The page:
The other option is to replace the tank. I figured that a minimum would be
in the area of $800 for just the labor on this job. I do almost all my own
work, but there is a lot going on in the rear of the quattro. Everything
you can think of has to be removed, including the exhuast and the diff, as
well as brake lines. Yuck!
Tim Leonard's post to me is below. He also had some good advice to check
while you are under the car.
Hope this helps,
92 vw cabriolet
I would bet it (the leak) is driver
side above the rear portion of the forward muffler. The heat shield above
the muffler is pushed tight against the tank right at the seam. It will
collect debris/mud and water at this area and eventually rusts through the
seam area. The rust will spread the seam open making it more susceptible to
more/faster rusting. The first one I repaired by removing the tank. I spent
allot of time cleaning inside and out, etching the inside and coating the
inside with a tank sealant. A year later it started leaking again. To fix it
the second time I used Seal-All. I was not about to go through the process
again to do it "right". "Right" truly would be a new tank but these cars are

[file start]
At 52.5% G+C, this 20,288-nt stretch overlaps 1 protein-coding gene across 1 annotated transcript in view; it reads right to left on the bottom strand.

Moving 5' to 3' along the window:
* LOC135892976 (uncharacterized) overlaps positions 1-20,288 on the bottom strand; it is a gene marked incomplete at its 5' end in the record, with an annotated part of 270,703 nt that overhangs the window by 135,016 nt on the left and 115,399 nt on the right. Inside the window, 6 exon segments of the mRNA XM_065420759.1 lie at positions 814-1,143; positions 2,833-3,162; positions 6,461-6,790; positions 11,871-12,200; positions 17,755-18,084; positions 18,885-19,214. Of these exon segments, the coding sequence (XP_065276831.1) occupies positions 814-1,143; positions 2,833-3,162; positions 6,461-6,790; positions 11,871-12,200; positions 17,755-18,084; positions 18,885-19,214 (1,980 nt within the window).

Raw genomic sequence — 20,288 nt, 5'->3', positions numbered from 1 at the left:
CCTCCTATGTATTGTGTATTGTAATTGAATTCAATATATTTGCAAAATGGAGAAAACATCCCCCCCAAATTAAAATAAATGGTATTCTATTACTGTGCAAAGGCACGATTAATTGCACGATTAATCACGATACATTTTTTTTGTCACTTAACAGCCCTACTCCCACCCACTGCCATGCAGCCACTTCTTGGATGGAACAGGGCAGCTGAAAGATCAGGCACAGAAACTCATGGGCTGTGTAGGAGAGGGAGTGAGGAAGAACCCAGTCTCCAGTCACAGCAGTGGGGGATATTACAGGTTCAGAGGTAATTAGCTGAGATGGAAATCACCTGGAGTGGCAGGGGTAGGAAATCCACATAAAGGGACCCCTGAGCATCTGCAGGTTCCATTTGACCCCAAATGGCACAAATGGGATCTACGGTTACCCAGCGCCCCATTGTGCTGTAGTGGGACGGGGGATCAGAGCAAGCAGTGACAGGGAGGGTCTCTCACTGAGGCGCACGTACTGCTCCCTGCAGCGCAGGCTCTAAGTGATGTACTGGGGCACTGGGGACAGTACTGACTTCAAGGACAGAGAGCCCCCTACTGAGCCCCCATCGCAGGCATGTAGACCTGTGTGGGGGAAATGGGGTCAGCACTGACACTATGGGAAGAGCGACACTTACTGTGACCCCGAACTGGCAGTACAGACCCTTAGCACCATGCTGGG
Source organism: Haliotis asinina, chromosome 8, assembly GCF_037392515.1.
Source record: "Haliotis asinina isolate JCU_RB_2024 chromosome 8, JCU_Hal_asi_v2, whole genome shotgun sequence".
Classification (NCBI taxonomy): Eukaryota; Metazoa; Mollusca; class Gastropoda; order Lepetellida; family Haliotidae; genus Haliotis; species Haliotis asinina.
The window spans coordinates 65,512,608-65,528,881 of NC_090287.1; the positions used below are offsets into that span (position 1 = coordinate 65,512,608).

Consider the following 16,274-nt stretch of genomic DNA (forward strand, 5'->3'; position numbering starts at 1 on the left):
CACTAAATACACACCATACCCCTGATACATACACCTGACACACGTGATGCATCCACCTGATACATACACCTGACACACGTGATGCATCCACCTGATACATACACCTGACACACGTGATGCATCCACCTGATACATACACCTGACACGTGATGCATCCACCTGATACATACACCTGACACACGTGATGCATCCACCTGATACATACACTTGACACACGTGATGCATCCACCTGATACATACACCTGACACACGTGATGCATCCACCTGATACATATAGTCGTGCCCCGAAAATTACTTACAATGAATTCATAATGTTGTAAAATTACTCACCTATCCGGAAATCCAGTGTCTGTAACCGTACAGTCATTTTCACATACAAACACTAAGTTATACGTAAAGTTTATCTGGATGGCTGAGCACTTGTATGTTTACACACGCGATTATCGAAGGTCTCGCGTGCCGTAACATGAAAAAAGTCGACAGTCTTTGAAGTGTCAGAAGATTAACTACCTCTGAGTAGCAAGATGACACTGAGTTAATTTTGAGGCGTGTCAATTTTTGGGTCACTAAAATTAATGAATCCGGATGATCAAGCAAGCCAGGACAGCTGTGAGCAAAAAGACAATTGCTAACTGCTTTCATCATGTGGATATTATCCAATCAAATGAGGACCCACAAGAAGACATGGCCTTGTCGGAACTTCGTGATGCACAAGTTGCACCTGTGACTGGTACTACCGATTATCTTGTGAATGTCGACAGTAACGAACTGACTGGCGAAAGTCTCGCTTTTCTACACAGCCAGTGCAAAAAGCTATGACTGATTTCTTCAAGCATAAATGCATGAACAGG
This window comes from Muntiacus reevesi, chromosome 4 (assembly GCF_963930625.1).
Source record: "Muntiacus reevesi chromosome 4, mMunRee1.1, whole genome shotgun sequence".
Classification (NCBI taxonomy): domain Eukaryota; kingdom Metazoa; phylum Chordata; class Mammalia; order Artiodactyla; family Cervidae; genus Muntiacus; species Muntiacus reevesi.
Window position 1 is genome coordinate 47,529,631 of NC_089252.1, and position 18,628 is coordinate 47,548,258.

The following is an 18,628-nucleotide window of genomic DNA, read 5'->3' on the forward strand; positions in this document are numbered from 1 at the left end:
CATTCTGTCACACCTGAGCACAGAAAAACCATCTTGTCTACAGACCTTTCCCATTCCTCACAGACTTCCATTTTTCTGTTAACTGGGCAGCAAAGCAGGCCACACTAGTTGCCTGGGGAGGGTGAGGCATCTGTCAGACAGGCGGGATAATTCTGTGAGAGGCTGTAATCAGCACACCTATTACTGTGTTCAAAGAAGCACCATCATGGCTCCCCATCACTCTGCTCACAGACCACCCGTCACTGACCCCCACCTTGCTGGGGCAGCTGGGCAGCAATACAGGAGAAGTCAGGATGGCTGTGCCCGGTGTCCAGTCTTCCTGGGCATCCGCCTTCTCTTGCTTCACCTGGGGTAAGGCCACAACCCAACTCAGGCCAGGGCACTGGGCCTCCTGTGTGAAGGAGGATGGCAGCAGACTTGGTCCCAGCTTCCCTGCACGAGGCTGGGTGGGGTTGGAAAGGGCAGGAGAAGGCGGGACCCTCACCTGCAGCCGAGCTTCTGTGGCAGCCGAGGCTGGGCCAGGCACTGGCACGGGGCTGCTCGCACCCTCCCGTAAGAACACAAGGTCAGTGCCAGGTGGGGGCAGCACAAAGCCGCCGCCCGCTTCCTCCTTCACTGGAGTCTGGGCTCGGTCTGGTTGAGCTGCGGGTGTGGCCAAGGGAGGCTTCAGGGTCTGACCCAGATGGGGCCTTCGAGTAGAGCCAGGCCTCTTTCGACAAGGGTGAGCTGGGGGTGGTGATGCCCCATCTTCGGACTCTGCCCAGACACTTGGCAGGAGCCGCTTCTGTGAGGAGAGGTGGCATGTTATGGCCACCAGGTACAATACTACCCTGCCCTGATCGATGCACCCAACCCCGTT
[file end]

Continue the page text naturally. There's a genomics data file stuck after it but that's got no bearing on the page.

of an age and value that it is not worth the trouble and cost. It has been
fine since and was VERY easy. Another car had the same leak and from
previous experience I used Seal-All. It has been fine since. I would suggest
you use the same product. Remove the heat shield, clean the tank area where
it is leaking and apply Seal-All to the active leak. A good result is a bit
easier if the gas is not actively leaking. You need to be at about a 1/4
tank before it will stop leaking and that is not guaranteed due to the shape
of the tank. You need to get the gas to "slop" over to the passenger side.
Jacking up the drivers side helps. Or go for a drive and do some hot left
turns. This is the only area I have ever seen these tanks develop a leak. I
have seen several. I now routinely remove the shields on cars in for service
and check and clean this area to prevent this from happening. Also, upon
reinstallation of the heat shield I bend the rearward edge away from the
tank so crap won't collect there. It is easier to prevent than to repair in
ALL aspects of Audi maintenance. If you have a hoist it is much easier.
Removal of the exhaust system also makes this job easier and it will come
off quite easily if you have clean (not rusted) bolts. Replace the exhaust
bolts with stainless and use Anti-seize. Also check the forward hanger at
the cat converter. It is usually rusted away. If this is ignored you will
end up with a broken down pipe at the turbo. I have repaired three because
of this. Part is available from the dealer and is cheap. Part #443 253 251 B
and 443 253 268 for the right side and #443 253 267 B times 2 for the left
side of the exhaust pipe. Check all of the rubber hangers as well. They too
are cheap and must be replaced if broken. They are available from any
aftermarket supplier. Part #4A0 253 147 A. I use Tim LeClair @ Foreign Auto